Will the Sena shed its skin?

Updated - November 16, 2021 05:33 pm IST

Published - April 15, 2015 12:25 am IST

Whether it is the vada pav protest by its activists against > Shobhaa De or the provocative article penned by its MP > Sanjay Raut urging disenfranchisement of Muslims, the Shiv Sena seems to be returning to an intolerant form of Marathi chauvinistic politics. But the Sena is > not alone with this brand of politics : Raj Thackeray’s Maharashtra Navnirman Sena (MNS) is also a claimant for the same political space, and the Bharatiya Janata Party’s Maharashtra unit is doing its best to be seen as the foremost champion of Marathi language and culture. The Devendra Fadnavis government’s > “diktat” to multiplexes to allot prime-time slots for Marathi cinema, its lobbying for classical language status for Marathi, and the celebration of the Jnanpith for writer Bhalchandra Nemade are all part of the BJP’s efforts to be seen as an alternative, not only to the Congress but also to the Sena. Without doubt, the Sena was feeling the build-up of pressure from its rivals and its allies in equal measure. After the demise of founder Bal Thackeray, the Sena was on the threshold of a defining change: many predicted that the party would collapse after Thackeray, or would split vertically with a section joining the more strident MNS. But the soft-spoken Uddhav Thackeray held the party together with his aggressive leadership style, and toured the State extensively before the Assembly election, connecting with its own mass base and stressing on the core issues that have traditionally defined the party. The Sena was thus able to hold its own against a resurgent BJP, which was riding the crest of a Modi wave.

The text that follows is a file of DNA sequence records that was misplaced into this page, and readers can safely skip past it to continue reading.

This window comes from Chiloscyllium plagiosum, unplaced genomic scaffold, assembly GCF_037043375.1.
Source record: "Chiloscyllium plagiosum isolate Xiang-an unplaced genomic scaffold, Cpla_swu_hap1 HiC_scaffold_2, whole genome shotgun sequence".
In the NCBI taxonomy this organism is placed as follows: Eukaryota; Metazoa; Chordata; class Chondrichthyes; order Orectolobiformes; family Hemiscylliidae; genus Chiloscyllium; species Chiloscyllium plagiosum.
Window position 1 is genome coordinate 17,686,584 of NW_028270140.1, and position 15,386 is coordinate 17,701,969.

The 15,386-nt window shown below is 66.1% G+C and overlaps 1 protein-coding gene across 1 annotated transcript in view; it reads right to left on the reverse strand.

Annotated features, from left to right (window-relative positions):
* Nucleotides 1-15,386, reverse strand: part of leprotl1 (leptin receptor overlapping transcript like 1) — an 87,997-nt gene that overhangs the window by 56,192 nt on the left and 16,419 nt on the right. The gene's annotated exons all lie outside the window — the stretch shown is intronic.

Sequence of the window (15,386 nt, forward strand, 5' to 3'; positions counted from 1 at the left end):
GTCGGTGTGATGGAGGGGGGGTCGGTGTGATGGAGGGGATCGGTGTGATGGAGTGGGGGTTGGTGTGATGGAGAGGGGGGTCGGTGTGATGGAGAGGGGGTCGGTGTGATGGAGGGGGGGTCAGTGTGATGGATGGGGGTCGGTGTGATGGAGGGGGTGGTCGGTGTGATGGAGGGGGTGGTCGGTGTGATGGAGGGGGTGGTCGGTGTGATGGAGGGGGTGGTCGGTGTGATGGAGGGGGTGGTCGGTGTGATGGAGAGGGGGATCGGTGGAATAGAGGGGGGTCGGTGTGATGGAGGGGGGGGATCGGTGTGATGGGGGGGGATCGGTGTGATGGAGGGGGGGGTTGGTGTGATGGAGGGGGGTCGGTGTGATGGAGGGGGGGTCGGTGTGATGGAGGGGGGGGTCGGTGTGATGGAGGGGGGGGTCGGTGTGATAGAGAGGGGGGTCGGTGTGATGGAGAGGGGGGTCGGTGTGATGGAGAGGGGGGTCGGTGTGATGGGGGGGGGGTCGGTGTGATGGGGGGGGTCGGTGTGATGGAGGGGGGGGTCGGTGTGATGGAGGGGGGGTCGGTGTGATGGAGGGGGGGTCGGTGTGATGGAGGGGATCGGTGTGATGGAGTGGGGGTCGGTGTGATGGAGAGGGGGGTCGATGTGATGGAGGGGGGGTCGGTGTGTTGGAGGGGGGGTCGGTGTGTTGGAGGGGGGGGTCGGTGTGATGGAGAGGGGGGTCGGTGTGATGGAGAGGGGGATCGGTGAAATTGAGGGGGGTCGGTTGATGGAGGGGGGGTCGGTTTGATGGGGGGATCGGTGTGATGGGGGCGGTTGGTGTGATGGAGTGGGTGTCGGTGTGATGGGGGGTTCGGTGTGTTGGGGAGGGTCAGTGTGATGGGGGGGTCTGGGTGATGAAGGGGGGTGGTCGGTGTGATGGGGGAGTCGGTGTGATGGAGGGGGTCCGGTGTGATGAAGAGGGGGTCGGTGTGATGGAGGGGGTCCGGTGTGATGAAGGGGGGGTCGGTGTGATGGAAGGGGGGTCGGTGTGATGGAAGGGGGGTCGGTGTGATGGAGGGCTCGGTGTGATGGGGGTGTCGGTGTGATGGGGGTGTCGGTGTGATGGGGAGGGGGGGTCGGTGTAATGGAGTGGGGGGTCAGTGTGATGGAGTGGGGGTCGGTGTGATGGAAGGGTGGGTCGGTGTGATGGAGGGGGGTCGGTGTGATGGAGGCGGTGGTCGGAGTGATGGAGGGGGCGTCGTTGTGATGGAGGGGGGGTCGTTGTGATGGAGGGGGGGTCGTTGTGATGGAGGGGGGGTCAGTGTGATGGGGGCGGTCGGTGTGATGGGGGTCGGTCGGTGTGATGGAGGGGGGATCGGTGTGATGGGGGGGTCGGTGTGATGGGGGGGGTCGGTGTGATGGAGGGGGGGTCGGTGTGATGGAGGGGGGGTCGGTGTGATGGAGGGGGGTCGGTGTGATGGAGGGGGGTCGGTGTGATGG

But, despite the recent successes of its proven chauvinistic methods, there is a strong churn within the Shiv Sena as Uddhav Thackeray’s son Aaditya emerges as a forceful leader. Aaditya has been propagating a certain development agenda, and talking of expanding the Shiv Sena nationally. His campaign against destruction of green cover at the Aarey Milk Colony for a Metro project and his call for greater participation of citizens in the Mumbai Development Plan played a role in Chief Minister Fadnavis staying the implementation of these projects. As Aaditya assumes a greater role in the party and a line of second-generation Sena leaders takes charge, the Sena should shed its old skin and embrace the change within. Otherwise, the party would find it difficult to manage its relations with the BJP, its partner in government both at the Centre and in the State. And, in its efforts to continue to appeal to its old support base, the party might fail to win any new converts from among the youthful middle class of Maharashtra.

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